Of Him They Do Not Sing by LadyBrooke

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Story Notes:

Written for the April 2017 Challenge, Ode to Arda, element: word pair king/spring.

I tried writing this, specifically a pindaric ode because I am bad at meter (really, at any type of structured poetry). Also, there's a surrounding story that explains where this ode comes from, because it felt lacking on its own. Title borrows inspiration from Tolkien's poem about Gil-galad ("Of him the harpers sadly sing")

 


“Adar, did you ever meet Denethor when he was king of the Nandor?” Celebrían looked up at her father from where she was propped up her bed, waiting for him to tell her a goodnight story.

Celeborn nodded. “Yes, I did. Why do you wish to know?”

“I heard some of the Silvan elves singing a song by the river this  morning, but I didn’t get to hear the whole thing, only a bit about he who is
forgotten. Why do they think he is forgotten, Ada? I know who he is,” she said.

“You are an exceedingly bright child, who is related to both the Nandor and the Sindar of Doriath through myself. Outside of the realms composed of the Sindar and Silvan elves, I doubt many have heard of him. Certainly the Noldor do not remember him, compared to their own kings and princes, and those that do see him as a fool who wasn’t wearing proper armor and therefore brought about his own doom,” he said.

“But didn’t most of the Noldor wear armor and still die?” she said.

“Well, yes, though you probably shouldn’t let your mother hear you say it that bluntly.” He winked, then looked as though he was considering something. “I can sing the whole ode for you, if you wish, though it’s not as cheerful as your normal stories are.”

“I want to hear it, please, Ada!”

“Very well,” Celeborn said and then began to sing.

Once in the early spring,
of Adra Marred and Morgoth’s reign,
there was a long forgotten king,
who ruled the woods where he was slain
and whose death heralded those Morgoth was yet to bring.
Sing of him, Lords of Elves and Kings of Men.

He was brought low
for Thingol could not reach his hill, 
and his followers could not stop the blow,
that laid him down and still,
never again to fight such a foe.
Sing, sing, of how they never fought again.

His father was Lenwë,
king of the Nandor,
not Finwë,
king of the Noldor,
nor Elu nor Ingwë.
Sing of he who is thus forgotten.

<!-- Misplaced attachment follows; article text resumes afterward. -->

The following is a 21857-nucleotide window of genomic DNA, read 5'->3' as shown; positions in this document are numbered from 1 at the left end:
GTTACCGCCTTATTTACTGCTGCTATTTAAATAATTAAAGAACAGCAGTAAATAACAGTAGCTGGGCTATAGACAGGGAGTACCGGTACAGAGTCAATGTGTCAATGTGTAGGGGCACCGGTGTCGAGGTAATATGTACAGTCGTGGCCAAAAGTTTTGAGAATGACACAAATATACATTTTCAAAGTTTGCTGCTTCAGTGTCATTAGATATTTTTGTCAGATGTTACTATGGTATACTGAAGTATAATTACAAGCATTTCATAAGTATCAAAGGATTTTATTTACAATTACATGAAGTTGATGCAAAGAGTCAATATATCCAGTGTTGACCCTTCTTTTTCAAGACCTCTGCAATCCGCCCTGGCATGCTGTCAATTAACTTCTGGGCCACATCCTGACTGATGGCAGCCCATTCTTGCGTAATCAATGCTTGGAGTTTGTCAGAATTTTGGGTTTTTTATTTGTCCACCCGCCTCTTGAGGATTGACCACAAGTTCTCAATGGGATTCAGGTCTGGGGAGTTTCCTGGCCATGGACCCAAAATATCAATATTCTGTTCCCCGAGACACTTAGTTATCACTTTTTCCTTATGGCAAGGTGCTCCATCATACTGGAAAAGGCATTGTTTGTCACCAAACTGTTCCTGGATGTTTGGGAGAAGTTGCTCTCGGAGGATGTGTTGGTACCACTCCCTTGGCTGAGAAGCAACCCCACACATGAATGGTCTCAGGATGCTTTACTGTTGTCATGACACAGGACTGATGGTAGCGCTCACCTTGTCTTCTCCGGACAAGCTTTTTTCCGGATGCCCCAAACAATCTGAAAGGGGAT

Who shall remember him,
who died ere the jewels
brought doom upon everyone?
Not Maglor, whose singing is now dim,
nor Daeron, who sings of only one.
Shall anyone sing of him?

“Well, you can sing of him,” Celebrían said. “And if I ever have children, I can sing the same ode to them, and then more of us will remember him.”

Celeborn laughed. “You can, and I think that would please those you heard singing it this morning. But for now, don’t you think you should go to sleep?”

“Do I have to?” she asked, looking at the books sitting on her table.

“Well, I suppose it wouldn’t hurt if you read one more chapter before going to bed, but then you have to go to sleep. After all, it will be much harder to continue your plot to remind your future children of Denethor’s existence if you become so sleep deprived you waste away into a book spirit,” he teased.

“Ada! Book spirits aren’t real,” Celebrían scolded.

“Oh, they aren’t? See, you are already schooling your poor father in things.”

Celebrían rolled her eyes. “I promise I’ll only read one more chapter, if you’ll teach me that ode tomorrow.”

“I promise,” he said and stood up to leave, pressing a kiss on her forehead. “Goodnight, sweetheart.”

“Goodnight, Ada,” she said back, already choosing which book she wanted and finally selecting one on the history of the Sindar in the early Second Age. “See you in the morning.”

Celeborn left, grimacing once he was through the doorway because of how hard it was to not flinch when reminded of how Denethor was neglected by history.




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